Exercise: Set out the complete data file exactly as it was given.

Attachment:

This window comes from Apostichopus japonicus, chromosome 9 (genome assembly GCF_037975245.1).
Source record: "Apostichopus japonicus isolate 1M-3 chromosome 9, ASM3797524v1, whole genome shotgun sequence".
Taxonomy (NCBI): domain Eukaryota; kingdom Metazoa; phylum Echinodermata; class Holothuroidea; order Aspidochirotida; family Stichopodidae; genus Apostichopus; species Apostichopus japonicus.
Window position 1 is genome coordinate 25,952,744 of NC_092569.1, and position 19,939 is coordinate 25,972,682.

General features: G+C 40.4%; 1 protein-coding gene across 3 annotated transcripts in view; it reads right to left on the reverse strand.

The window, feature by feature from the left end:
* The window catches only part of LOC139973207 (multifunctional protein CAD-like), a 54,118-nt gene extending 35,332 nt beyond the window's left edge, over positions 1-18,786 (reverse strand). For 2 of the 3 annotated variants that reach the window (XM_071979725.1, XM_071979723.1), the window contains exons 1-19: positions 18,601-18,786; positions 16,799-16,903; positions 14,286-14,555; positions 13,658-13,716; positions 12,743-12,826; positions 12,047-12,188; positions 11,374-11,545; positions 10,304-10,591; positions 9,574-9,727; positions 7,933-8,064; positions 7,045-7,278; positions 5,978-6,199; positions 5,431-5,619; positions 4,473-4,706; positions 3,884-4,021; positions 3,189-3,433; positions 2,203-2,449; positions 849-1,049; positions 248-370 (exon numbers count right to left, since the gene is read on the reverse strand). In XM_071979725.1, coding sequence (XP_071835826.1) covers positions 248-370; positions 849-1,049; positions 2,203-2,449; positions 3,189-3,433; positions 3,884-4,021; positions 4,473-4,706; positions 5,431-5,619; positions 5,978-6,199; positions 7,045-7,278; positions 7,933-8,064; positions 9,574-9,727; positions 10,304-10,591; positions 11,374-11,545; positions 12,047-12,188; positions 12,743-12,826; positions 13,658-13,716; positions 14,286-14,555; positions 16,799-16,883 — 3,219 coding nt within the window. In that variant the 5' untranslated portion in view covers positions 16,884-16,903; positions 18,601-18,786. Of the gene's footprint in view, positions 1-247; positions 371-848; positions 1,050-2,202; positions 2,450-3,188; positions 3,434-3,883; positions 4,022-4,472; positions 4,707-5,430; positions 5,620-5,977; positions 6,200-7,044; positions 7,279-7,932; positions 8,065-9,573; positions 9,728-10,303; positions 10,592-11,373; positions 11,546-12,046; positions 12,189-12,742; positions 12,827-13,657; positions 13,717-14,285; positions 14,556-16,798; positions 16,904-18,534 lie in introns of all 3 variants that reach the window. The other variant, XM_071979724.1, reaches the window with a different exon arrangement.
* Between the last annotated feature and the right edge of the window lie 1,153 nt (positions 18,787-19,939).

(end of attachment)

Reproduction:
This window comes from Apostichopus japonicus, chromosome 9 (genome assembly GCF_037975245.1).
Source record: "Apostichopus japonicus isolate 1M-3 chromosome 9, ASM3797524v1, whole genome shotgun sequence".
Taxonomy (NCBI): domain Eukaryota; kingdom Metazoa; phylum Echinodermata; class Holothuroidea; order Aspidochirotida; family Stichopodidae; genus Apostichopus; species Apostichopus japonicus.
Window position 1 is genome coordinate 25,952,744 of NC_092569.1, and position 19,939 is coordinate 25,972,682.

General features: G+C 40.4%; 1 protein-coding gene across 3 annotated transcripts in view; it reads right to left on the reverse strand.

The window, feature by feature from the left end:
* The window catches only part of LOC139973207 (multifunctional protein CAD-like), a 54,118-nt gene extending 35,332 nt beyond the window's left edge, over positions 1-18,786 (reverse strand). For 2 of the 3 annotated variants that reach the window (XM_071979725.1, XM_071979723.1), the window contains exons 1-19: positions 18,601-18,786; positions 16,799-16,903; positions 14,286-14,555; positions 13,658-13,716; positions 12,743-12,826; positions 12,047-12,188; positions 11,374-11,545; positions 10,304-10,591; positions 9,574-9,727; positions 7,933-8,064; positions 7,045-7,278; positions 5,978-6,199; positions 5,431-5,619; positions 4,473-4,706; positions 3,884-4,021; positions 3,189-3,433; positions 2,203-2,449; positions 849-1,049; positions 248-370 (exon numbers count right to left, since the gene is read on the reverse strand). In XM_071979725.1, coding sequence (XP_071835826.1) covers positions 248-370; positions 849-1,049; positions 2,203-2,449; positions 3,189-3,433; positions 3,884-4,021; positions 4,473-4,706; positions 5,431-5,619; positions 5,978-6,199; positions 7,045-7,278; positions 7,933-8,064; positions 9,574-9,727; positions 10,304-10,591; positions 11,374-11,545; positions 12,047-12,188; positions 12,743-12,826; positions 13,658-13,716; positions 14,286-14,555; positions 16,799-16,883 — 3,219 coding nt within the window. In that variant the 5' untranslated portion in view covers positions 16,884-16,903; positions 18,601-18,786. Of the gene's footprint in view, positions 1-247; positions 371-848; positions 1,050-2,202; positions 2,450-3,188; positions 3,434-3,883; positions 4,022-4,472; positions 4,707-5,430; positions 5,620-5,977; positions 6,200-7,044; positions 7,279-7,932; positions 8,065-9,573; positions 9,728-10,303; positions 10,592-11,373; positions 11,546-12,046; positions 12,189-12,742; positions 12,827-13,657; positions 13,717-14,285; positions 14,556-16,798; positions 16,904-18,534 lie in introns of all 3 variants that reach the window. The other variant, XM_071979724.1, reaches the window with a different exon arrangement.
* Between the last annotated feature and the right edge of the window lie 1,153 nt (positions 18,787-19,939).